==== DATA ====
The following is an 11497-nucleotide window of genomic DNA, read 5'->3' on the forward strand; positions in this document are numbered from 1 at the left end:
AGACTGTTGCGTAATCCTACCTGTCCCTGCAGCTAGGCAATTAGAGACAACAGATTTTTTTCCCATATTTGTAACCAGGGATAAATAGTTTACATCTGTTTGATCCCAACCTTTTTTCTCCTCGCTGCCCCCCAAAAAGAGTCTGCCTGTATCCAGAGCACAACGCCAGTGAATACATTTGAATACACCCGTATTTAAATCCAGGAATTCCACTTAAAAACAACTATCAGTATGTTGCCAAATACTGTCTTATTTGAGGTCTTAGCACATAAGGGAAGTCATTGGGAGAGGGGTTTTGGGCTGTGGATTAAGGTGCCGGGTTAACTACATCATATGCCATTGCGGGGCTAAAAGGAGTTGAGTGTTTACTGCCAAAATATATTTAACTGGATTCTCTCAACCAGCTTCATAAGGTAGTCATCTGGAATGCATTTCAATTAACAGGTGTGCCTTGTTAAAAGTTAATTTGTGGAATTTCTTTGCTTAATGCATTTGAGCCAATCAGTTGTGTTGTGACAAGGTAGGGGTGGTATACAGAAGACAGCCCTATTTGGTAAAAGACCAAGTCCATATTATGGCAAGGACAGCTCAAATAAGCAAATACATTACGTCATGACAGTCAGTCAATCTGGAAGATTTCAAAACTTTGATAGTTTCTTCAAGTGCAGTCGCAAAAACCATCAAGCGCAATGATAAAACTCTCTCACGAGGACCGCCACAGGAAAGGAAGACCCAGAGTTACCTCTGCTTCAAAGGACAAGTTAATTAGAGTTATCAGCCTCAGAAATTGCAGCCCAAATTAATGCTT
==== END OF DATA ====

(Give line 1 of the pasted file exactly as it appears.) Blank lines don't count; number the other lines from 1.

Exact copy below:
The following is an 11497-nucleotide window of genomic DNA, read 5'->3' on the forward strand; positions in this document are numbered from 1 at the left end: